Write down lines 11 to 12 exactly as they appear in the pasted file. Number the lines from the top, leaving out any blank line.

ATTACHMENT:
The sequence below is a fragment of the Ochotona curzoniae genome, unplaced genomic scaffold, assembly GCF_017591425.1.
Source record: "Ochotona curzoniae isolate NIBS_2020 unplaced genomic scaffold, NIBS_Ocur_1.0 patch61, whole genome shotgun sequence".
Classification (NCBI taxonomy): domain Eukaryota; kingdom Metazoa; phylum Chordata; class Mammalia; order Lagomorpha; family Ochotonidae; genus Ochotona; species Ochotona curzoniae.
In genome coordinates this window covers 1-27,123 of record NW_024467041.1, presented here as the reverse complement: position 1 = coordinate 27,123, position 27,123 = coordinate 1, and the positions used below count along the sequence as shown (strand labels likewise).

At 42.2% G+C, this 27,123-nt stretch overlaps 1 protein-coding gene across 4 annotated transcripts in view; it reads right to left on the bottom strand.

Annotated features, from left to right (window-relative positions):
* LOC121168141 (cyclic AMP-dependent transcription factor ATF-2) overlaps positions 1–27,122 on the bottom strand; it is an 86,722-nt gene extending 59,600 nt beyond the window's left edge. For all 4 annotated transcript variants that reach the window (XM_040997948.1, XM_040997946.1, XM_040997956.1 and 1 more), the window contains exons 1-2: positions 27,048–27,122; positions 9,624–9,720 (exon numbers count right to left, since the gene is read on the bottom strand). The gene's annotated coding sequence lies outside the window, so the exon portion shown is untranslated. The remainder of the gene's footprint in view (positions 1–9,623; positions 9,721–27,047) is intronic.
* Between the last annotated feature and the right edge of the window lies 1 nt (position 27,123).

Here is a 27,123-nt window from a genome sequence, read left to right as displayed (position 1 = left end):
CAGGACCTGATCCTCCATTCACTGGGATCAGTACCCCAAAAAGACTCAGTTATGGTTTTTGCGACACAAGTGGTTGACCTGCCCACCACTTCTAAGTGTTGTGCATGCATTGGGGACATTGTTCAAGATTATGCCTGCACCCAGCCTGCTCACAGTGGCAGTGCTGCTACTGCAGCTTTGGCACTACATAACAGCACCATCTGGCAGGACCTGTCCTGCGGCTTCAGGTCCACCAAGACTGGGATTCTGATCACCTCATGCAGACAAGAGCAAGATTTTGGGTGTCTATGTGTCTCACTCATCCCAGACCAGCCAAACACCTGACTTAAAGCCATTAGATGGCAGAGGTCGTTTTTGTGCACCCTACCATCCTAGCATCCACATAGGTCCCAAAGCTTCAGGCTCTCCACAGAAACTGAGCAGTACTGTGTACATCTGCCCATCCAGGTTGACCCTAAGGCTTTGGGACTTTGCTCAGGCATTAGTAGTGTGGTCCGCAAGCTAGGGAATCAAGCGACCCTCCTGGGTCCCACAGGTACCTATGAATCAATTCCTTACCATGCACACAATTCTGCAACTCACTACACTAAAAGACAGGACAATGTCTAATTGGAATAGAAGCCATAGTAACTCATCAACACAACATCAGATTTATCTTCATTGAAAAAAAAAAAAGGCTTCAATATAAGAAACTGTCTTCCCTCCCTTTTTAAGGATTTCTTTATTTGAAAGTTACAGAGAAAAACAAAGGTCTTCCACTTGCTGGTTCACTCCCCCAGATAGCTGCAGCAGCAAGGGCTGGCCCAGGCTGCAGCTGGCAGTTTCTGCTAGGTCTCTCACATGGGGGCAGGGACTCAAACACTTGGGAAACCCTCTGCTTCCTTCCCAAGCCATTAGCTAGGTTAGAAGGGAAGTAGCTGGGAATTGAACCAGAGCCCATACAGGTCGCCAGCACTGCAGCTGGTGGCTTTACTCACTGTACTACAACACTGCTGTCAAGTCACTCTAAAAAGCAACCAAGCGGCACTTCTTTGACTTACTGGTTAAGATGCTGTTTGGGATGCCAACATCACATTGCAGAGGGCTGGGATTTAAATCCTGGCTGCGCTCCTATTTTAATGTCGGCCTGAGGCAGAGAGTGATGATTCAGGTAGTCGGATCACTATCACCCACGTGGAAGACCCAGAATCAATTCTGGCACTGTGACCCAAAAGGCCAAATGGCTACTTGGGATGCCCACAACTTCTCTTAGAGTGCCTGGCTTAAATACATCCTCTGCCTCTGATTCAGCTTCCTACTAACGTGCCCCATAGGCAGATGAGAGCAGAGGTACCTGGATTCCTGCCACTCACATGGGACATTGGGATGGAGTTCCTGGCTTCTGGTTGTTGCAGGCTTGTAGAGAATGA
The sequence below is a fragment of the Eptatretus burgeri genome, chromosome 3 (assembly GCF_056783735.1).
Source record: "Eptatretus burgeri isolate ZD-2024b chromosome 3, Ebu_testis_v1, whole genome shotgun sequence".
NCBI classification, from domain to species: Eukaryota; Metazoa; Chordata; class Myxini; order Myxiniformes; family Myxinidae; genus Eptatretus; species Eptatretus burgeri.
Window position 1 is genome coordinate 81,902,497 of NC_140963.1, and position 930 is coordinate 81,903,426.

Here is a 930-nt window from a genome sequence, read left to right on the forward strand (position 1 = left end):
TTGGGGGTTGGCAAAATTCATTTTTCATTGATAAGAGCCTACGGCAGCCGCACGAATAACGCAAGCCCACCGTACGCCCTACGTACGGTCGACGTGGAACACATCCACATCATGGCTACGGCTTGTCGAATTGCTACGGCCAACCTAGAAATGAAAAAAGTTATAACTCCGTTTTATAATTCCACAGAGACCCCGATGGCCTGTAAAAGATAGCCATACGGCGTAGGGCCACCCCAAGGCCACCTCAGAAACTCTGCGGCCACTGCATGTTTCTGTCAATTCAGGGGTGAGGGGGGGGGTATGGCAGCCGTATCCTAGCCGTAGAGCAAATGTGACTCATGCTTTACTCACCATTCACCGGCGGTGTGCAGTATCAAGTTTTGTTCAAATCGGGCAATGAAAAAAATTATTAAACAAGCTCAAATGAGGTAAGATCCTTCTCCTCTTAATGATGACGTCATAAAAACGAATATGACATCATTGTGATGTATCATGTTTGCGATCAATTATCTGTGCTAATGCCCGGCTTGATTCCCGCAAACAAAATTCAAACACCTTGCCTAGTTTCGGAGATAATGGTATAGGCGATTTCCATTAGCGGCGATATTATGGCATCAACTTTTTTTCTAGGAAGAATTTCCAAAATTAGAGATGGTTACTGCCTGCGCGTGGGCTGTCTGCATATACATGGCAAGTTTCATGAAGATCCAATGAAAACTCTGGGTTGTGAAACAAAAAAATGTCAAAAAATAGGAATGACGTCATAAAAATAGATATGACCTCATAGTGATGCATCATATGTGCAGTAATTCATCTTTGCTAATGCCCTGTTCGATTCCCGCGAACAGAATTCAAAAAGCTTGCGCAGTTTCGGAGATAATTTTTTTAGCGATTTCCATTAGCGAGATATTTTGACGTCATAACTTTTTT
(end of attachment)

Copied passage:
The sequence below is a fragment of the Eptatretus burgeri genome, chromosome 3 (assembly GCF_056783735.1).
Source record: "Eptatretus burgeri isolate ZD-2024b chromosome 3, Ebu_testis_v1, whole genome shotgun sequence".